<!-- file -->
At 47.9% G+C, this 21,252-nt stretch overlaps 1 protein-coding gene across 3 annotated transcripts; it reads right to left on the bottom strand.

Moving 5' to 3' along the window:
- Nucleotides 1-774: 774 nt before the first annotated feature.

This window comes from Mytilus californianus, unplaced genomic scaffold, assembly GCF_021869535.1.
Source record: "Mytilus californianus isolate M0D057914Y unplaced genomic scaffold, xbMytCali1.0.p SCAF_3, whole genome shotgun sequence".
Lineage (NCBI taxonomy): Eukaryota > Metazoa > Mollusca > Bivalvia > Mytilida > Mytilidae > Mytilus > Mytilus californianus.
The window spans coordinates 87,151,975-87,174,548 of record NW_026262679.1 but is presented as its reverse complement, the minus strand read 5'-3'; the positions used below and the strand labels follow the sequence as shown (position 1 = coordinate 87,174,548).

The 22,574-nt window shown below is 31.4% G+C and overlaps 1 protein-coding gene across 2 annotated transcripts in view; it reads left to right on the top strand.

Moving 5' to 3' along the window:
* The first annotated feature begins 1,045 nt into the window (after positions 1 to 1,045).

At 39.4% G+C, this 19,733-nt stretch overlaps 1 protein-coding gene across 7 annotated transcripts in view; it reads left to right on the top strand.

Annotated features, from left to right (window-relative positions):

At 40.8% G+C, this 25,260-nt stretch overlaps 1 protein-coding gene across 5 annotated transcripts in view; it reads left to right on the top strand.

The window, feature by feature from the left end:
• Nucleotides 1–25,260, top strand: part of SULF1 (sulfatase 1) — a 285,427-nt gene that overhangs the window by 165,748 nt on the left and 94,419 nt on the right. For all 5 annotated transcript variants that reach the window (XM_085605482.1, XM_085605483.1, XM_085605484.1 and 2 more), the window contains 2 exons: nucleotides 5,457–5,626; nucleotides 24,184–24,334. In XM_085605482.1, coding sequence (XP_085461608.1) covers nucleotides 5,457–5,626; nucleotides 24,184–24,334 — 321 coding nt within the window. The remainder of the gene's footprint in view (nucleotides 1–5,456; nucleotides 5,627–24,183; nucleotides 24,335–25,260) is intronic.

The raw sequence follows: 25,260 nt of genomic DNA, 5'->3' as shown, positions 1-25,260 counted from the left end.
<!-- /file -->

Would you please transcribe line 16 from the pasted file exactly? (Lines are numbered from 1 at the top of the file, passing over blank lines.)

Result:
The raw sequence follows: 25,260 nt of genomic DNA, 5'->3' as shown, positions 1-25,260 counted from the left end.